abstract = {We present the results of a fully automated de novo approach for identification of molecular formulas in the CASMI 2013 contest. Only results for Category 1 (molecular formula identification) were submitted. Our approach combines isotope pattern analysis and fragmentation pattern analysis and is completely independent from any (spectral and structural) database. We correctly identified the molecular formula for ten out of twelve challenges, being the best automated method competing in this category. },
    doi = {10.5702/massspectrometry.S0037},
    issue = {Spec Iss 2},
    keywords = {CASMI 2013; fragmentation patterns; fragmentation trees; isotope patterns; mass spectrometry; molecular formula identification; small molecules},
    pmid = {26819880},
    }
  • [DOI] L. Ullmann-Zeunert, A. Muck, N. Wielsch, F. Hufsky, M. A. Stanton, S. Bartram, S. Böcker, I. T. Baldwin, K. Groten, and A. Svatoš, “Determination of ¹⁵N-incorporation into plant proteins and their absolute quantitation: a new tool to study nitrogen flux dynamics and protein pool sizes elicited by plant-herbivore interactions,” J Proteome Res, vol. 11, p. 4947–4960, 2012.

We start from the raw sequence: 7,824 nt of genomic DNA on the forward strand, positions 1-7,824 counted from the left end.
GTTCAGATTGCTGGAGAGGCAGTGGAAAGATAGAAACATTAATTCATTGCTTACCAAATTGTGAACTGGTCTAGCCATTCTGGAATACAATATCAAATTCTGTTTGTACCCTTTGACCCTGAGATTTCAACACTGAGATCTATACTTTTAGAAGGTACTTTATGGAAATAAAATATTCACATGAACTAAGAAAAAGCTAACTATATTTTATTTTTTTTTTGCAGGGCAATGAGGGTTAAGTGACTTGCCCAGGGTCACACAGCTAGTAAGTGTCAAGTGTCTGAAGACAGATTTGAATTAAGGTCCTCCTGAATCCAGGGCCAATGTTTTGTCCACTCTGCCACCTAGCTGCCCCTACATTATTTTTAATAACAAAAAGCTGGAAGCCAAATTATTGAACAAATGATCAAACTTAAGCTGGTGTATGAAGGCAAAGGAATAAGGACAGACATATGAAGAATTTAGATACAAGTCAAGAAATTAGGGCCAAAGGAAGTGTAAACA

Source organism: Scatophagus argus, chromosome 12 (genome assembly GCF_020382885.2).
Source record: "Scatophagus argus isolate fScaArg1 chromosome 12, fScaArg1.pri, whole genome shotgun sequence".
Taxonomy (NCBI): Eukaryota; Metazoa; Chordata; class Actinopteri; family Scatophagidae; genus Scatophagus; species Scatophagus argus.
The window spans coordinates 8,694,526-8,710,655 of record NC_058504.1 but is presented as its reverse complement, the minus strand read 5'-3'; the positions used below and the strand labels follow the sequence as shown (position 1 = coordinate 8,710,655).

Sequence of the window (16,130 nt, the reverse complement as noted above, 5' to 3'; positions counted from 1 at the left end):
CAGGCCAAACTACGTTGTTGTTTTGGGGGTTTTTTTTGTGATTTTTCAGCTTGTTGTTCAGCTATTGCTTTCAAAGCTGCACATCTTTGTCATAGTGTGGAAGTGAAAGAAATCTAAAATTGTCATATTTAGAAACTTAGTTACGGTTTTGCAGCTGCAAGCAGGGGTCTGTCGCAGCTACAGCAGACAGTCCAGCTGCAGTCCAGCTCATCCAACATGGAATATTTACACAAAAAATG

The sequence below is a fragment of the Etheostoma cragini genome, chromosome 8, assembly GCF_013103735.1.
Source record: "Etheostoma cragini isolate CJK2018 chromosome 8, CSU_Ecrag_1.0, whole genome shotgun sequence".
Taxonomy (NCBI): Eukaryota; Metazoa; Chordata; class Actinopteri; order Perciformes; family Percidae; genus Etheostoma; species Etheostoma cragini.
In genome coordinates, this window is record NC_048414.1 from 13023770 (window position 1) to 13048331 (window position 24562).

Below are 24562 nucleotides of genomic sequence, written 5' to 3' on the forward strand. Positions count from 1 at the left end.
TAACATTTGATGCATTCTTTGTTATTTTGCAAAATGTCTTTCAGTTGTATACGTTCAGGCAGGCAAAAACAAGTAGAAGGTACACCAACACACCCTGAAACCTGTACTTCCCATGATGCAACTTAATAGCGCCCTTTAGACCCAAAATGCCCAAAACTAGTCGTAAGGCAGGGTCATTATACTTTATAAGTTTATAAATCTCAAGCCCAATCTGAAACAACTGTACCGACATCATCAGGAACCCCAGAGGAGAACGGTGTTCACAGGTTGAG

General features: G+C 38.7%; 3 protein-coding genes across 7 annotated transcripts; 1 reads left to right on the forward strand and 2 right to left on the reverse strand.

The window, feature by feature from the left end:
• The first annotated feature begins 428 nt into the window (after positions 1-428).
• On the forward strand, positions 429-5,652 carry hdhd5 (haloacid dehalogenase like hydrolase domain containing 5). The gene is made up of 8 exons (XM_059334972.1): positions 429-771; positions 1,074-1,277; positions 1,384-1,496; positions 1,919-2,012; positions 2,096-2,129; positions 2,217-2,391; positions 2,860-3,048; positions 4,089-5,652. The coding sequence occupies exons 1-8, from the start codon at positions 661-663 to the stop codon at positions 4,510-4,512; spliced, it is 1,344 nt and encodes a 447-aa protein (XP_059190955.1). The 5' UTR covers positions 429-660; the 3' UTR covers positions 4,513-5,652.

[Bibtex]
    @Article{Ullmann-Zeunert:12,
    author = {Ullmann-Zeunert, Lynn and Muck, Alexander and Wielsch, Natalie and Hufsky, Franziska and Stanton, Mariana A and Bartram, Stefan and B\"{o}cker, Sebastian and Baldwin, Ian T and Groten, Karin and Svato\v{s}, Ale\v{s}},
    title = {Determination of ¹⁵{N}-incorporation into plant proteins and their absolute quantitation: a new tool to study nitrogen flux dynamics and protein pool sizes elicited by plant-herbivore interactions},
    journal = {{J Proteome Res}},
    year = {2012},
    volume = {11},
    pages = {4947--4960},